Skip to: Navigation | Content | Sidebar | Footer

Weblog Entry

Stupid Business Practices

January 31, 2003

After a week of feeling blah, this is one Friday where I just felt like being pandered to. For the first time in well over a year, almost two, I rented a movie.

I guess it’s because of my lack of a TV that I stopped. After my last move, I decided not to buy one, and I’d call that one of my best decisions to date. I have a DVD drive in my computer and a reasonably nice monitor, so I decided that I’d be okay with that and went to get something.

Rogers Video was where I ended up, the same one I use to go to frequently. I wanted to hit up the smaller independent place just down the street rather than the evil national chain, but I already had the membership so that’s where I went instead. I browsed the store, looking at the recent popcorn fare, trying to figure out what I actually could bear watching. My choice was between The Bourne Identity and Minority Report, so I chose the latter because I own Ludlum’s book and I’d rather read it first, then catch the movie. (Although sometimes it’s better to do it the other way…)

I grabbed the DVD, walked to the counter, and handed the clerk my card. He swiped it, looked up, and asked if I usually rent from another store?

Let me take a break for a second and rant, if you’ll indulge me: the Rogers Group is Canada’s largest media conglomerate, dealing with things like video and game rentals, cable and internet, and wireless communication. They’re in the communication business. So why the hell do they have such a hard time hooking their stores up to each other?? Try renting a movie at a Rogers Video with a Rogers Video rental card, and if it’s a store other than the one you got the card at, you have to go through the whole signup/verification process again!

Anyway, I’ve had this exact same problem with this exact same store. I said, no, I have rented here many times, what’s the problem? He replied that I wasn’t in the system, and had I rented recently, say in the past six months? I told him I had not. He said that was the problem — the system deletes anyone who hasn’t rented within six months, and I’d have to sign up again.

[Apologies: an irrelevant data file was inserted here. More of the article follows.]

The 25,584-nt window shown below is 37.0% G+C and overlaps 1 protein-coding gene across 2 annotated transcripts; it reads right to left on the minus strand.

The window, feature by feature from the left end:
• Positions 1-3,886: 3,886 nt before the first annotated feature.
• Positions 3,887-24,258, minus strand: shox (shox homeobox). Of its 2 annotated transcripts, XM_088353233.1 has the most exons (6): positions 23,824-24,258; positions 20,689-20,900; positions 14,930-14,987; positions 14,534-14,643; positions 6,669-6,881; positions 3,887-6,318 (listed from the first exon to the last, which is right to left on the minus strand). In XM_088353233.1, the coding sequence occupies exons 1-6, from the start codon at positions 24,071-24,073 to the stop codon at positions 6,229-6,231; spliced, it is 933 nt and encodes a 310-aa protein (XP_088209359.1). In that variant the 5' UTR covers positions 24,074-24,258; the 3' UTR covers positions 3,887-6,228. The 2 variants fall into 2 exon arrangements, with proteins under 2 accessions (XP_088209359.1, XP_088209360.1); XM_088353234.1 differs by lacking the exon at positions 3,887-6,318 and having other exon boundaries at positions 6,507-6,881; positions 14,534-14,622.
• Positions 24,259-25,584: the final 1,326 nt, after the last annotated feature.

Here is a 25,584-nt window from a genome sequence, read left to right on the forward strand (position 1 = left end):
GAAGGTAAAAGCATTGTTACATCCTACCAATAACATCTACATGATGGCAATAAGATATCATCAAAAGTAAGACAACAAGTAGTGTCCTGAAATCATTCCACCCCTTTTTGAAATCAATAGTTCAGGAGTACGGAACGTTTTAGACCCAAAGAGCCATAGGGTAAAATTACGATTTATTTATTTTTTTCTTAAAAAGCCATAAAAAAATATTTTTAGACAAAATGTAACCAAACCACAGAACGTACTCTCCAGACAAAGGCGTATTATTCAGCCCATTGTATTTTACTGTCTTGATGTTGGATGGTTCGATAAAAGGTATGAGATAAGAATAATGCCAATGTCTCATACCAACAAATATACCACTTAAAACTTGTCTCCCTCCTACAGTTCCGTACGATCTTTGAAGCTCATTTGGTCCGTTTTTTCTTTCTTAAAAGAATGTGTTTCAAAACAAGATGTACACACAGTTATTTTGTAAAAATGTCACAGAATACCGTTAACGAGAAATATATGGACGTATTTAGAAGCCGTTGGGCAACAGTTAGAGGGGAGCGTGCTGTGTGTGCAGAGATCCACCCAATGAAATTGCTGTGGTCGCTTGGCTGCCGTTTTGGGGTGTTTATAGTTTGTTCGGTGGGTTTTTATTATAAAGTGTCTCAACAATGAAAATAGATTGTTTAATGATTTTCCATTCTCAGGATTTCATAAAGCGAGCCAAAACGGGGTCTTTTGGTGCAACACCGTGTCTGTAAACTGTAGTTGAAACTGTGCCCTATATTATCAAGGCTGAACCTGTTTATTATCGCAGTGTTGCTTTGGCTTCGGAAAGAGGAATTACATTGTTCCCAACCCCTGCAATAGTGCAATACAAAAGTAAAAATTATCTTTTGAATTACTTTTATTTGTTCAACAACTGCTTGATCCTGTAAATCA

I started handing him my drivers license, then I paused to consider. Actually, nevermind, I said. This is when he gave me an incredulous look, and asked somewhat sourly, what, you’re not going to rent then? I replied I was, thank you, but not from you. Instead, I’m going to walk right across the street (pointing with my finger) and rent from the other store, because I don’t like your practice. He said all it takes is just for me to give my credit card and drivers license info again. I said I’d done it before, and since I don’t rent often, I don’t want to go through this every single time I decide to in the future. Sorry. And I walked out the door.

I walked into the smaller store, happily signed up using the exact same process I’d have had to go through at Rogers, grabbed Minority Report, and walked home. But not before detouring, tapping the window, slamming the DVD up against the glass and asking the guy at Rogers how he liked them apples.

Well, no, I lie — I only thought of that later. But the point is that stupid business practices drive customers away. Sure I haven’t rented recently, but that doesn’t mean I won’t start again at some point in the near future. And when I do? Yes, Rogers Group, you lost your chance with me. I’ll support Telus, Shaw, and the local movie shops before I give you another dime.

Reader Comments

paul says:
February 02, 09h

i’ve had the problem and same argument with rogers video. i move a lot, so i switch video stores a lot. i also rent A LOT. they should have a canada=wide system that let’s you sign up ONCE your lifetime and a system that’s smart enough to learn this.

Dave says:
February 03, 09h

And all it takes is a bit of planning and thought to make something like that a reality.

Oh yeah, and money. But they’re in the entertainment industry, they should have plenty of that.